Footnote: Allen argues that while counsel might have reasonably decided not to run this risk in front of the jury, he should have called these witnesses at the sentencing hearing before the judge because the evidence of the prior conviction would be contained in the pre-sentence investigation report that the judge would read. See Appellants Br. at 84-85. However, counsel called several witnesses during the sentencing hearing, including Allens mother, sister and uncle. These witnesses testified to Allens difficult childhood, including that Allen grew up in a poor, fatherless home in which he acted as a protector and that he sometimes stole so that the family would have food. Therefore counsel employed just the strategy that Allen suggests here he avoided opening the door to the evidence of prior convictions while the case was in front of the jury, but presented mitigation evidence to the judge when that threat had passed.
Footnote: Allen contends that the claim of mental retardation was a misdiagnosis of his severe learning disability. Appellants Reply Br. at 8. This claim is barred because similar evidence of Allens struggles with learning was presented in the affidavits that were considered on remand and on direct appeal. These affidavits included discussion from school officials as to whether Allen should have been placed in special education. The affidavits also refer to tests of Allens general intellectual functioning and document his poor reading skills and low intelligence quotient. In light of this evidence, which was considered on remand and on direct appeal, Allen has already litigated this claim.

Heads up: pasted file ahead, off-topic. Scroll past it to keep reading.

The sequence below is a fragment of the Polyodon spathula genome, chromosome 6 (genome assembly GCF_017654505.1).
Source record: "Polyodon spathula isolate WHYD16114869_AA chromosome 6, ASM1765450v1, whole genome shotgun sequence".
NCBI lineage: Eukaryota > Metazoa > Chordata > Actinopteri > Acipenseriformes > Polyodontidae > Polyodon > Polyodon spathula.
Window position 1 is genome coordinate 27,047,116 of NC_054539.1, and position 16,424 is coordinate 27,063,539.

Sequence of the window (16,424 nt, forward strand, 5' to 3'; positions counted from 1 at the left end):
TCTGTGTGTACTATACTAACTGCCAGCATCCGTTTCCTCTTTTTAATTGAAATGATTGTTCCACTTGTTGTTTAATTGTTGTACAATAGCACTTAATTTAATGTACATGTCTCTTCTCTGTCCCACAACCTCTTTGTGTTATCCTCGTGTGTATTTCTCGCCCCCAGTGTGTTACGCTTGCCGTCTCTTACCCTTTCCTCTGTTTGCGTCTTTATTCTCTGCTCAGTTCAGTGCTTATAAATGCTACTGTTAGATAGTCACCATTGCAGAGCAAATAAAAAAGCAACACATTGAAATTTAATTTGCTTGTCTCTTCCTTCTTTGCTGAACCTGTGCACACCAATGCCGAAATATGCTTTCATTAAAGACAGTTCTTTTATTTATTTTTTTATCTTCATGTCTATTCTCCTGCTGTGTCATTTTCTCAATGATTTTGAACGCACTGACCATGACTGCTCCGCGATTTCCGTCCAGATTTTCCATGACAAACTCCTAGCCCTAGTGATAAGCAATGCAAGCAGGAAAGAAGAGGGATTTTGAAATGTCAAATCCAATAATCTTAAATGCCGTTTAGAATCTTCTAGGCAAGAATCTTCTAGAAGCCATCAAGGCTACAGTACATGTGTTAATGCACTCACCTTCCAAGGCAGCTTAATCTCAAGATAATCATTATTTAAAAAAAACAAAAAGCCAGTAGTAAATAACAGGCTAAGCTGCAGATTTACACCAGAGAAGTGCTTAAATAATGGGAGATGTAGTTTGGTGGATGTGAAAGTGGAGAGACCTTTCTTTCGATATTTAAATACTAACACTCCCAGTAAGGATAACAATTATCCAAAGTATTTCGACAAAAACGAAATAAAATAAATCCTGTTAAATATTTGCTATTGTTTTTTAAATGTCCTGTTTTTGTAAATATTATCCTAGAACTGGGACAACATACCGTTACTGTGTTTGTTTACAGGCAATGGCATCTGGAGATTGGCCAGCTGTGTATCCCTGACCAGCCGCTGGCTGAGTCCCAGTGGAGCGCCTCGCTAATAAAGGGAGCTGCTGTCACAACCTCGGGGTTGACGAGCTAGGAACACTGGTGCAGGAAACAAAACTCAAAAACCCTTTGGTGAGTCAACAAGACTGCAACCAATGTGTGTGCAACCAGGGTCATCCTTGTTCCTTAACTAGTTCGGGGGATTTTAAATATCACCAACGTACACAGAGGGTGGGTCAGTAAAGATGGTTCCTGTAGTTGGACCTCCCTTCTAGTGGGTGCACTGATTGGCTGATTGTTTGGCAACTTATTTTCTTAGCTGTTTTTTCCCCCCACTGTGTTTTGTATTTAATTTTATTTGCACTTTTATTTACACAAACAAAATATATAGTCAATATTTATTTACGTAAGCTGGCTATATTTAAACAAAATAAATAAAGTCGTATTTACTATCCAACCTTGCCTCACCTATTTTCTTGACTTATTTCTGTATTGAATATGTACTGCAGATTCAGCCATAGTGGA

Footnote: Dr. Heilbronner also testified that Allens impairments would not prevent him from functioning well in prison. (R.P-C.R. at 2337.)
Footnote: It appears from the record that whatever investigation trial counsel conducted did not i nclude mental health professionals. However, Allen has not demonstrated constitutional error in counsels failure to consult the type of the witnesses he offered on post-conviction review. First, trial counsel testified at a post-conviction deposition that at the time of Allens trial, attorneys rarely consulted neuropsychologists such as Dr. Heilbronner. As for the other mental health experts, one social worker Hammock testified to Allens family history to which counsel was already exposed, while the other forensic psychologist Cunningham offered evidence that would have opened the door to prior convictions while offering little to Allens mitigation case. Moreover, the judge had before him a pre-sentence investigation report that detailed Allens criminal history, but reported no violent acts while in prison. The judge also received a series of letters in support of Allen, all of which stated that Allen did not have a violent nature.
Allen also contends that his death sentence is unreliable because of counsels failure to introduce this mitigation evidence. Appellants Br. at 41-43. Having found no constitutional error in counsels failure to introduce such evidence, we similarly reject his claim that the death sentence was unreliable on these grounds.
Footnote: We remanded Allens direct appeal after it became apparent that the record of proceedings in this case [did] not contain a written sentencing order, which is a violation of Indianas death penalty sentencing procedure. Allen, 686 N.E.2d at 788 n.32. Our opinion on direct appeal contains a detailed reproduction of the remand order. Id.